Almost everyone I admire has had some substantial failures in their lives. They are willing to talk about the events, what they have learned, and how they have grown due to having failed in one way or another. In addition, there are thousands of millionaires in Silicon Valley that have embraced this idea. It has allowed for substantial risk taking and resulted in unprecedented innovation.

This very spirit is embodied in Intuit’s Scott Cook. I love the quote below…

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This article is awesome! Click here for the full version.

Cook gets that failure is a part of learning. It’s refreshing to hear successful people talk about failure. It tends to put me at ease. I know I am hearing from a REAL person, who has made REAL mistakes…just like the same mistakes I make.

With all this in mind, I decided to create a #FAIL folder in evernote. Just like I want to keep track of successes, I should also be noting where I have failed.

I got this idea from Tina Seelig. In one of her courses at Stanford, she would have all the student’s write a #FAIL resume. Think upon this exercise for a moment. Think about how much time you may have spent making your real resume stand out. How you emphazise the resposibility and achievements you may have had from each job. You might even have a professional review and/or write the resume.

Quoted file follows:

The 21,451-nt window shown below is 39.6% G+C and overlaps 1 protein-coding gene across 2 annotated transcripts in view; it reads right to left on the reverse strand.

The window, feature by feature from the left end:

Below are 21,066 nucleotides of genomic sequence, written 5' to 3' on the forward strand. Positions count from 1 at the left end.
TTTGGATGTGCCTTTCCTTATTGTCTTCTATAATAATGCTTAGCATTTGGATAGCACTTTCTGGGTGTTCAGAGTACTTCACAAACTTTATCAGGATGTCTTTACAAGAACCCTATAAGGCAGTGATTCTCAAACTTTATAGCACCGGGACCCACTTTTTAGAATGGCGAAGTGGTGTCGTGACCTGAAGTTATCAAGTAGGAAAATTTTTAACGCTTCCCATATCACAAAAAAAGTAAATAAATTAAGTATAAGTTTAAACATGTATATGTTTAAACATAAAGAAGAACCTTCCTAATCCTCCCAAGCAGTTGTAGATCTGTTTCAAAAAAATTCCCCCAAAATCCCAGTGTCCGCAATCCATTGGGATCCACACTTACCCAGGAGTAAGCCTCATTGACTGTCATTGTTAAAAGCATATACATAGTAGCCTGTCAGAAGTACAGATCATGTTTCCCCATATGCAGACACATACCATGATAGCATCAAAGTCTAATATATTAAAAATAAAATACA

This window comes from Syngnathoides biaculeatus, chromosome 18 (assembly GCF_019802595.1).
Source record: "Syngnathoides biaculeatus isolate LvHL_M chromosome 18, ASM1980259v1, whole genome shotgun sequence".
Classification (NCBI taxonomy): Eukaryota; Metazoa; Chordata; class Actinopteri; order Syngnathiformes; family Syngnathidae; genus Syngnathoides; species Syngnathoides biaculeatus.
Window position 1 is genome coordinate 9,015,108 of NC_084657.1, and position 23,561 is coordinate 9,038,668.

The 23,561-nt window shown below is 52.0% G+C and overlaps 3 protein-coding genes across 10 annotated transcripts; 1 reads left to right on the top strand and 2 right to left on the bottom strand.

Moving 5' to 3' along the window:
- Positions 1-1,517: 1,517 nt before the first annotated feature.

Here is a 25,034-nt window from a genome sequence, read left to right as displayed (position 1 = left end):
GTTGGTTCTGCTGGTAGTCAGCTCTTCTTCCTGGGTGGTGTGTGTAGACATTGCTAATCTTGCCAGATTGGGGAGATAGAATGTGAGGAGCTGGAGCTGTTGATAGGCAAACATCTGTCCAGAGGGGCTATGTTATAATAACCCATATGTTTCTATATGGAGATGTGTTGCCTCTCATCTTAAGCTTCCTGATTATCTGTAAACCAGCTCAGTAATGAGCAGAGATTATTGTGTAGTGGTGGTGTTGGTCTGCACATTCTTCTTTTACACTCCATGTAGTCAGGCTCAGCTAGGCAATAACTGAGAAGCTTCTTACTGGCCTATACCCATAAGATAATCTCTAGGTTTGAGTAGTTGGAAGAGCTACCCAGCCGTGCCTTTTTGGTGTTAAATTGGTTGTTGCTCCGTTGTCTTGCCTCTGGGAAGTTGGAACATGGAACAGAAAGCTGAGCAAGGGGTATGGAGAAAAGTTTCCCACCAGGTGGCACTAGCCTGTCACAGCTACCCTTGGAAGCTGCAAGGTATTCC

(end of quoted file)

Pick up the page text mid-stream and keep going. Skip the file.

Consider spending a similar amount of time on your #FAIL resume. Brainstorm how to make it clear just how badly you f’d up that project at work. Or how you bad you were as a boss…don’t hold back. But just as important, what was it you learned from the failure. This is why Scott Cook is ok with faulure…it enables him to get smarter, wiser, more experienced, etc faster than he would have been if he didn’t fail.

So fill up your fail resume and folder with all sorts of failures. It will help you make sure you are learning from your mistakes.

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A framework for tough decisions

As I mentioned in a previous post, I love Tina Seelig’s book, What I wish I knew when I was 20. One of my favorite stories from the book centers around a student that approached her with a tough decision. The student was running a business idea challenge and one of the groups didn’t show for the final presentation/competition – the group had failed to notice that the time and location had been changed. To make matters more complicated, the prize was meaningful and the teams had been working on the project for an entire semester. The student leader had to decide, “do I let the group make up the final presentation or not?”

So what did Tina tell the student? Rather than telling him directly what he should do, she gave him something much more valuable – a framework for making these tough decisions in the future. She told this student the following:

“Image you are in an interview two years from now. The interviewer asks you to describe a time where you faced a difficult decision and how you responded. Your response to this situation is the answer to this question.”

WOW…this totally changed the problem. The student now saw himself as a central character in a bigger narrative and he had the chance to impact the outcome of the story. He could now step back and say, “is this the story I want to tell?”

In the end, the student decided to let the team compete and credited Tina’s guidance with helping him make the best decision.